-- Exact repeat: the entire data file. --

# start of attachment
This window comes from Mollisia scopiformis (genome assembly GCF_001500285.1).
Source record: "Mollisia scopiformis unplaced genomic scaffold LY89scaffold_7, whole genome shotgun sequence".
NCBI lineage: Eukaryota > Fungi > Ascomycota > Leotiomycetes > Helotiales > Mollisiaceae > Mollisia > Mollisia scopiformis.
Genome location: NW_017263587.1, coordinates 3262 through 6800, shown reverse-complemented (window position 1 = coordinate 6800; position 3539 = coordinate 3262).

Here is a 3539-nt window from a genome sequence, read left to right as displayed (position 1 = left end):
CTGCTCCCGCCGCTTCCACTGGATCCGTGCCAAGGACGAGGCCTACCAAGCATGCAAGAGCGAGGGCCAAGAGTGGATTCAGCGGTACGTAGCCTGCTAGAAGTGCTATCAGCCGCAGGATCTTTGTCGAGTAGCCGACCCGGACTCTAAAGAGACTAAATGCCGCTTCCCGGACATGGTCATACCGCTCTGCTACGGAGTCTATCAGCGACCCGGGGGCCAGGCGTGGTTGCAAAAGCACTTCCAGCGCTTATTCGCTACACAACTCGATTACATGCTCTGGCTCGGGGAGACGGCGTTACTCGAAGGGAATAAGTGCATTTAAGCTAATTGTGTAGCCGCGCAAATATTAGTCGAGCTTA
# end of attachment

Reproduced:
This window comes from Mollisia scopiformis (genome assembly GCF_001500285.1).
Source record: "Mollisia scopiformis unplaced genomic scaffold LY89scaffold_7, whole genome shotgun sequence".
NCBI lineage: Eukaryota > Fungi > Ascomycota > Leotiomycetes > Helotiales > Mollisiaceae > Mollisia > Mollisia scopiformis.
Genome location: NW_017263587.1, coordinates 3262 through 6800, shown reverse-complemented (window position 1 = coordinate 6800; position 3539 = coordinate 3262).

Here is a 3539-nt window from a genome sequence, read left to right as displayed (position 1 = left end):
CTGCTCCCGCCGCTTCCACTGGATCCGTGCCAAGGACGAGGCCTACCAAGCATGCAAGAGCGAGGGCCAAGAGTGGATTCAGCGGTACGTAGCCTGCTAGAAGTGCTATCAGCCGCAGGATCTTTGTCGAGTAGCCGACCCGGACTCTAAAGAGACTAAATGCCGCTTCCCGGACATGGTCATACCGCTCTGCTACGGAGTCTATCAGCGACCCGGGGGCCAGGCGTGGTTGCAAAAGCACTTCCAGCGCTTATTCGCTACACAACTCGATTACATGCTCTGGCTCGGGGAGACGGCGTTACTCGAAGGGAATAAGTGCATTTAAGCTAATTGTGTAGCCGCGCAAATATTAGTCGAGCTTA